Original URL: http://www.theregister.co.uk/2009/10/30/climate_fools_day/

Climate Fools Day rallies the heretics

Stop them, before they Deny again!

By Andrew Orlowski

Posted in Science, 30th October 2009 10:56 GMT

On my way to a climate conference yesterday, I wondered what £6m worth of TV advertising might look like if it climate sceptics dominated the political and media elites, rather than environmental activists. This campaign would obviously be targeted at the small minority of people who think that their lifestyles affect the climate.

Perhaps creatives could come up with a 'Numptie' Family - who run around the house turning off lights, spend hours doing recycling, demand to eat vegetarian food, and send back their energy bills because they're not high enough. The message would be don't waste your time on pointless activities. The tag line could "Don't be a Numptie".

I expect that this would become a national sensation, (but perhaps not with Guardian readers,) and possibly even generate spin-offs. It would surely draw fewer complaints than the current £6m "behaviour change" campaign featuring the drowning cartoon dog.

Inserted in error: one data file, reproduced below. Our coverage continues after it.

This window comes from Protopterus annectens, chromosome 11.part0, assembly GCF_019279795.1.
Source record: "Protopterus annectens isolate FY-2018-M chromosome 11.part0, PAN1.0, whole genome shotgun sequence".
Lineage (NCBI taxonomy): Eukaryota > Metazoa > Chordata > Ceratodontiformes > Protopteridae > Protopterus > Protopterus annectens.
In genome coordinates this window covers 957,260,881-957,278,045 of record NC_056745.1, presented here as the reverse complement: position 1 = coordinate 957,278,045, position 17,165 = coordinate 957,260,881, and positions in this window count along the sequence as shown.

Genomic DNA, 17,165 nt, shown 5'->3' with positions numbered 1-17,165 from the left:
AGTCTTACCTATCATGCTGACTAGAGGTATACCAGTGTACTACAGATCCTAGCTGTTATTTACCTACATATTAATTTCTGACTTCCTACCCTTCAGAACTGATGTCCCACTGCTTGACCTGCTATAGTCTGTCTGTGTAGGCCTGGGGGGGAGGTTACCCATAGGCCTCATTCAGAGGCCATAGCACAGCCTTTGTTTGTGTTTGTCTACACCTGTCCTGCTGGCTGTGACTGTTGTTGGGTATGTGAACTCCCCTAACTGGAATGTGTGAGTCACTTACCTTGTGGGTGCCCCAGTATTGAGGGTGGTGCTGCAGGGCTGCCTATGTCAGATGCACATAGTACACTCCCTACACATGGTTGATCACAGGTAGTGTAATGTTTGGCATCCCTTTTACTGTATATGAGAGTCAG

Act on CO2 drowns a dog

It would certainly meet with approval from most attendees of Piers Corbyn's "Climate Fool's Day" conference yesterday. There, at Imperial College, the air was thick with heresy.

The BBC sent two employees - who strangely, put as much distance between themselves and the "Deniers" as they could. If they were any further back from the stage, they would have been in the next room. A Freudian choice of seating? At Fools Day, almost every foundation of the manmade global warming hypothesis was attacked - including the views of other sceptical scientists.